I discovered rather suddenly that it’s sometimes necessary to trim a chicken’s wings so they can’t fly. We’d had Golden Buff hens for awhile when I decided to introduce a Barred Rock rooster, and because the hens never flew out of their pen, I was shocked when the rooster flew out (why a rooster would fly away from hens is explained in Introducing New Chickens). I had to clip his feathers to keep him in, and found out it’s a harmless and simple procedure.
Why (Not) to Clip Feathers
I think it’s best to leave the chicken’s wings alone unless there’s a problem, such as getting out of the pen, or flying into the neighbor’s garden. That’s because flying is the bird’s only defense. It can attempt to fly away from a predator, and depriving it of this ability is a health hazard. There’s also the possibility of hurting the bird while trimming the wings. So, consider clipping only after you’ve exhausted all other options. In my case, after the rooster molts, I won’t clip his feathers again, and the Golden Buffs have never been clipped.
When to Clip
If you decide it has to be done, then it’s important to wait until the bird can fly pretty well (I know, that’s why you want to clip in the first place). Brief flights develop young bird’s muscles, coordination, and balance; so it’s best to wait until a bird can fly short distances. If you want to maintain the clipped wings, then it needs to be done annually, after the bird molts and the new feathers have grown back.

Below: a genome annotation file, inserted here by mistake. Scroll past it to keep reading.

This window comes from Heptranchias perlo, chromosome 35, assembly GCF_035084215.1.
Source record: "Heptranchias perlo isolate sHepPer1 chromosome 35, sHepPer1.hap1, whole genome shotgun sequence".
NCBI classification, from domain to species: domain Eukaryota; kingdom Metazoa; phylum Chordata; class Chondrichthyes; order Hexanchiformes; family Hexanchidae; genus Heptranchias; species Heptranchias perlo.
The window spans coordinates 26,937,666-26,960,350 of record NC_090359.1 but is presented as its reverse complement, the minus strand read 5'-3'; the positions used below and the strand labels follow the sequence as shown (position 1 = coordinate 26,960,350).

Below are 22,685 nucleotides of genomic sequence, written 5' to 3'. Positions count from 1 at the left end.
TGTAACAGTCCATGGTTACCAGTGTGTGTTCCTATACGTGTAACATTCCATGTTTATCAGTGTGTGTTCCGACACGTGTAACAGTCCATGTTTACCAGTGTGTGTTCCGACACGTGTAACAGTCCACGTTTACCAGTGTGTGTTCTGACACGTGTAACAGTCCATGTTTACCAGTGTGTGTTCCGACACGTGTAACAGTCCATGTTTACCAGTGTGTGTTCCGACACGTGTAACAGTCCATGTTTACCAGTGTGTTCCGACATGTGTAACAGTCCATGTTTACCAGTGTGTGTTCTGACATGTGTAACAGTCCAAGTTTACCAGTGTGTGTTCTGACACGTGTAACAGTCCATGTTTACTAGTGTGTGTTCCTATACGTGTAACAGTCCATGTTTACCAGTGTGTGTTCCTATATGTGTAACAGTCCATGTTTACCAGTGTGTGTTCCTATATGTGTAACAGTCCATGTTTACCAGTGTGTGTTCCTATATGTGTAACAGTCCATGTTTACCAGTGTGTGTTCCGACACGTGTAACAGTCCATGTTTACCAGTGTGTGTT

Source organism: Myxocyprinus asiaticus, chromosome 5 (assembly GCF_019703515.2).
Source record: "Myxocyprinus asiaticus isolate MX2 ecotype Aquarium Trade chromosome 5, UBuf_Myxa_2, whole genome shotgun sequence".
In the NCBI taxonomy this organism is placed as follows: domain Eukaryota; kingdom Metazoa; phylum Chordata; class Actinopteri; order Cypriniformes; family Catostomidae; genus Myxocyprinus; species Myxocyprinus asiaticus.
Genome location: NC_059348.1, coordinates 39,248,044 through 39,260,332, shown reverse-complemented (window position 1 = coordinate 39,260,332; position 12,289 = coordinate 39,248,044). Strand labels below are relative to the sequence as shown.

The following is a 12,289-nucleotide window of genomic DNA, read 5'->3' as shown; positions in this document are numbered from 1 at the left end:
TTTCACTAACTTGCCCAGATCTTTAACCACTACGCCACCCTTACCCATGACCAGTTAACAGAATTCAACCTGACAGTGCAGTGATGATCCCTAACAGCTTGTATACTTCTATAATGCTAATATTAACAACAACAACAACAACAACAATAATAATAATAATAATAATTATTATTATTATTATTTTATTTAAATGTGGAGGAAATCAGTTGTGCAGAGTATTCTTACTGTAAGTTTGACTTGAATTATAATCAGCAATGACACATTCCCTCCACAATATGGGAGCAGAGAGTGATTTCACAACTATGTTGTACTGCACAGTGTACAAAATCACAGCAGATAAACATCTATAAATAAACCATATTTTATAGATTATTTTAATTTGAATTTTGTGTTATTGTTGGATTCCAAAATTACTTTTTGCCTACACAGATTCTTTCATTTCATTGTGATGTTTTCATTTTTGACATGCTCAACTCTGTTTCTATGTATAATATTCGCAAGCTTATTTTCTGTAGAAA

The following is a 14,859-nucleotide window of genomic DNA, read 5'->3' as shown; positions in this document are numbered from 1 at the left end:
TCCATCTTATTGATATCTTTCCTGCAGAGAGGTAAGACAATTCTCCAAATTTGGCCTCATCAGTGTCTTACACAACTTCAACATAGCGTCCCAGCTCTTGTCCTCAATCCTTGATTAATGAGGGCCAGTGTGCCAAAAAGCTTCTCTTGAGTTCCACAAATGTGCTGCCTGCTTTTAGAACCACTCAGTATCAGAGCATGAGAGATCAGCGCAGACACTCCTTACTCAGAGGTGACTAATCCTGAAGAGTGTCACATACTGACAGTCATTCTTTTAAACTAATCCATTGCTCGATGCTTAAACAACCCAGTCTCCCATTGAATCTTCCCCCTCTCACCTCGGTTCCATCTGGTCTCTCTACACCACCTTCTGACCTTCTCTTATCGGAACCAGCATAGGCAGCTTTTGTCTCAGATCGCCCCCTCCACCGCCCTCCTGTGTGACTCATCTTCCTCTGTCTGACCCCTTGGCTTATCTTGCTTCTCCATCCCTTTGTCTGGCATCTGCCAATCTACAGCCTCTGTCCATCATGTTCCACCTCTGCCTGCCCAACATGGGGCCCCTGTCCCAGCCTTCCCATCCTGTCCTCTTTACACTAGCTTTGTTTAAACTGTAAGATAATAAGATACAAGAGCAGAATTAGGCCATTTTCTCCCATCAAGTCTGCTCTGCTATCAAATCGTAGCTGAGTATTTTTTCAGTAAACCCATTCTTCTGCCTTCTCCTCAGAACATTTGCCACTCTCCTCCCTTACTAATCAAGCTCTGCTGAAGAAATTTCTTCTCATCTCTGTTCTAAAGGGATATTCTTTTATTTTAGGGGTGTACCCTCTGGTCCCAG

What to Clip
Some guides recommend clipping only one wing thereby leaving the bird unbalanced and unable to fly straight. This seems harsh to me, and I clip both wings so the chicken can’t fly but is still balanced. What you really do when “clipping the wings” is trim about a third off the tips of the primary flight feathers. To help identify the primary flight feathers, I should have taken pictures before and after trimming our rooster, but I didn’t think that far. So here is a picture of a hen with her primary flight feathers intact:
The long flight feathers on the trailing edge of the wing are what’s trimmed. You remove more length from the longer feathers at the tip of the wing and less where the wing attaches to the body, but you do trim the entire edge of feathers. Cut these to just under the next layer of feathers on the wing. This prevents the cut edges of the flight feathers from irritating the bird’s skin. The trimming can be done in stages or one cut.
How to Clip
To clip the feathers, you need a sturdy pair of scissors or sheers with rounded tips (you don’t want to accidentally puncture something). Also, I wouldn’t do this without help. You need one person to hold the chicken, while the other person extends the bird’s wing and trims. Just extend the wing out fully from the bird, and trim that first row of feathers. It’s better to take too little than too much, and you should never be cutting a feather shaft that has blood in it (it will appear pinkish).
Here’s a picture of a hen with her primary flight feathers trimmed:
That’s it for clipping a chicken’s wings, your chicken is now grounded!